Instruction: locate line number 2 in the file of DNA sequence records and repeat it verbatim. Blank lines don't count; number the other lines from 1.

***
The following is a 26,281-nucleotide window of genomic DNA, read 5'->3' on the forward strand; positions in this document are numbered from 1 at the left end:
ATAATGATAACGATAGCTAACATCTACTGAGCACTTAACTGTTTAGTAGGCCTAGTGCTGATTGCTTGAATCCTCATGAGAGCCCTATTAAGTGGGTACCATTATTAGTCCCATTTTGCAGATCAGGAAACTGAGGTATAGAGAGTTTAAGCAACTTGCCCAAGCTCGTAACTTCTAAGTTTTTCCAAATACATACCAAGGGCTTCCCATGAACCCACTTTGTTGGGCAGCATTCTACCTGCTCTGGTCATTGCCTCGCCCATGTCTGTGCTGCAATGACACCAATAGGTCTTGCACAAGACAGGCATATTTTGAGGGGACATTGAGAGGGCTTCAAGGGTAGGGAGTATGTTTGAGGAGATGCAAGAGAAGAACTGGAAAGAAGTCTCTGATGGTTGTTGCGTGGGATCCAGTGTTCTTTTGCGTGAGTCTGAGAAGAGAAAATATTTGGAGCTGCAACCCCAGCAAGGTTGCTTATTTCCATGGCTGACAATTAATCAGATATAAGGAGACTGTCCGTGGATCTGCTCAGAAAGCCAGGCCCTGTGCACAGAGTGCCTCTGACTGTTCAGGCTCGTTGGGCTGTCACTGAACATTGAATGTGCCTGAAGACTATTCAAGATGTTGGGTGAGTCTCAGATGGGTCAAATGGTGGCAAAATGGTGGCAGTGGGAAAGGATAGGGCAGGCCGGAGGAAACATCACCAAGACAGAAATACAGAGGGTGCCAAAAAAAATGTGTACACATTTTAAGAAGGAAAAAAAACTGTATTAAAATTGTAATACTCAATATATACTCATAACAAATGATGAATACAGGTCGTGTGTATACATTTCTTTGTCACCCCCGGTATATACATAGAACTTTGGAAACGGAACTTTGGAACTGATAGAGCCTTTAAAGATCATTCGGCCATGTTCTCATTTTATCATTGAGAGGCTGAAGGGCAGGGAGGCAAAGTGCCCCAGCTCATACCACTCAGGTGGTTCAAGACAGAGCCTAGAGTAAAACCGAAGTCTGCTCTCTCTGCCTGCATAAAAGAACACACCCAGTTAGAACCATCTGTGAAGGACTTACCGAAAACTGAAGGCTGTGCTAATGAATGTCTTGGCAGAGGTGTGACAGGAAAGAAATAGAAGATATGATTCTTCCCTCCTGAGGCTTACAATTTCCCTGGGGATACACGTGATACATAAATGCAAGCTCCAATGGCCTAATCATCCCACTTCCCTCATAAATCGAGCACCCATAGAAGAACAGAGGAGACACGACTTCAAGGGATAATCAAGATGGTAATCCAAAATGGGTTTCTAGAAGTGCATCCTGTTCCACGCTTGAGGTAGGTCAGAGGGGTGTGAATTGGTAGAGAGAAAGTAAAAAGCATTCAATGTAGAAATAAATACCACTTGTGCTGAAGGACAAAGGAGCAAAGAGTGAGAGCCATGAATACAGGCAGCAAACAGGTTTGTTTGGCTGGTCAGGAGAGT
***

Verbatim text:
ATAATGATAACGATAGCTAACATCTACTGAGCACTTAACTGTTTAGTAGGCCTAGTGCTGATTGCTTGAATCCTCATGAGAGCCCTATTAAGTGGGTACCATTATTAGTCCCATTTTGCAGATCAGGAAACTGAGGTATAGAGAGTTTAAGCAACTTGCCCAAGCTCGTAACTTCTAAGTTTTTCCAAATACATACCAAGGGCTTCCCATGAACCCACTTTGTTGGGCAGCATTCTACCTGCTCTGGTCATTGCCTCGCCCATGTCTGTGCTGCAATGACACCAATAGGTCTTGCACAAGACAGGCATATTTTGAGGGGACATTGAGAGGGCTTCAAGGGTAGGGAGTATGTTTGAGGAGATGCAAGAGAAGAACTGGAAAGAAGTCTCTGATGGTTGTTGCGTGGGATCCAGTGTTCTTTTGCGTGAGTCTGAGAAGAGAAAATATTTGGAGCTGCAACCCCAGCAAGGTTGCTTATTTCCATGGCTGACAATTAATCAGATATAAGGAGACTGTCCGTGGATCTGCTCAGAAAGCCAGGCCCTGTGCACAGAGTGCCTCTGACTGTTCAGGCTCGTTGGGCTGTCACTGAACATTGAATGTGCCTGAAGACTATTCAAGATGTTGGGTGAGTCTCAGATGGGTCAAATGGTGGCAAAATGGTGGCAGTGGGAAAGGATAGGGCAGGCCGGAGGAAACATCACCAAGACAGAAATACAGAGGGTGCCAAAAAAAATGTGTACACATTTTAAGAAGGAAAAAAAACTGTATTAAAATTGTAATACTCAATATATACTCATAACAAATGATGAATACAGGTCGTGTGTATACATTTCTTTGTCACCCCCGGTATATACATAGAACTTTGGAAACGGAACTTTGGAACTGATAGAGCCTTTAAAGATCATTCGGCCATGTTCTCATTTTATCATTGAGAGGCTGAAGGGCAGGGAGGCAAAGTGCCCCAGCTCATACCACTCAGGTGGTTCAAGACAGAGCCTAGAGTAAAACCGAAGTCTGCTCTCTCTGCCTGCATAAAAGAACACACCCAGTTAGAACCATCTGTGAAGGACTTACCGAAAACTGAAGGCTGTGCTAATGAATGTCTTGGCAGAGGTGTGACAGGAAAGAAATAGAAGATATGATTCTTCCCTCCTGAGGCTTACAATTTCCCTGGGGATACACGTGATACATAAATGCAAGCTCCAATGGCCTAATCATCCCACTTCCCTCATAAATCGAGCACCCATAGAAGAACAGAGGAGACACGACTTCAAGGGATAATCAAGATGGTAATCCAAAATGGGTTTCTAGAAGTGCATCCTGTTCCACGCTTGAGGTAGGTCAGAGGGGTGTGAATTGGTAGAGAGAAAGTAAAAAGCATTCAATGTAGAAATAAATACCACTTGTGCTGAAGGACAAAGGAGCAAAGAGTGAGAGCCATGAATACAGGCAGCAAACAGGTTTGTTTGGCTGGTCAGGAGAGT